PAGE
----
A novelist on the ropes gets one last shot at redemption—and predictably screws it up, right on cue.
In this debut novel, Price offers up an acridly witty portrait of the artist in decline. We meet his protagonist, writer Richard Lazar, as he’s shaken awake from an Ambien-and-vodka-induced coma aboard an airplane. It turns out the aging pugilist of an author has been sent out on the unlikeliest of book tours for Without Leave, a memoir about his service in Vietnam. It’s not much, but it beats eking out an existence in a trailer park in Phoenix and annoying his estranged daughter, Cindy. Lazar is met by his student escort, Vance Allerby, a shy wannabe writer whose life has been dominated by his depressed mother. If there’s a theme to the book, it’s that the cliché of drinking writers is characteristically true, at least in this case—we follow Richard from bar to hotel room to bar for blackout drinking sessions. It’s only in rare moments that we learn that Lazar’s character isn’t really a cynic, just a disappointed optimist. "You asked me the other night, at the thing, what advice I’d give young writers,” Richard tells Vance. “And I gave you some glib answer, and I feel shitty about that. I probably acted like I think it’s all a waste of time, which I do, but still. Everything’s a waste of time, but books are better than everything else. There’s some kind of dumb honor in it, at least.” From here, the novel becomes a road comedy of sorts, interspersed with excerpts from Lazar’s novel, the core of which turns out to be as counterfeit as its creator. Price is a finely trained writer, and the novel recalls the late John O’Brien’s Leaving Las Vegas in many respects.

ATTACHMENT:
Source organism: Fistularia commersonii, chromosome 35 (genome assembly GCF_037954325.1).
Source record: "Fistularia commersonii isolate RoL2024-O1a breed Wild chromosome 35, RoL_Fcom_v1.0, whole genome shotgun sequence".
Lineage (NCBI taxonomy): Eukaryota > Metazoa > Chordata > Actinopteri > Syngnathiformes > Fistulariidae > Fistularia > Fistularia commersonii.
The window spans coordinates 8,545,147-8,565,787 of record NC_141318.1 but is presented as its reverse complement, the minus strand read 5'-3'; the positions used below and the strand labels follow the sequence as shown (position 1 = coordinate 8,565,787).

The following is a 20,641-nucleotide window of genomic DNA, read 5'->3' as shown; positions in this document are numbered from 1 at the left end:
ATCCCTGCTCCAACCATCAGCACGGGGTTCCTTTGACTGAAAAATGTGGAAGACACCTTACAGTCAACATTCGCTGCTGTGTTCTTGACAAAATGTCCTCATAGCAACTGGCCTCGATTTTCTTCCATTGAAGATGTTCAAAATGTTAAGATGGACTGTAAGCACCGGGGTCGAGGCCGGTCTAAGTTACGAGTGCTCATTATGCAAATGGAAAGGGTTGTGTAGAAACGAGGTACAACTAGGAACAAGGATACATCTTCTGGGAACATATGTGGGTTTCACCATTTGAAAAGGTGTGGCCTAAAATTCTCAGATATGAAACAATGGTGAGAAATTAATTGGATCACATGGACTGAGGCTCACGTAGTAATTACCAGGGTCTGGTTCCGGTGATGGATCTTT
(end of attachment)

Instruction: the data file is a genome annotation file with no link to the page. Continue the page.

Fans of literary writers will find much to appreciate here, while more casual readers are likely to view our man’s unraveling like a car crash, watching from between their fingers.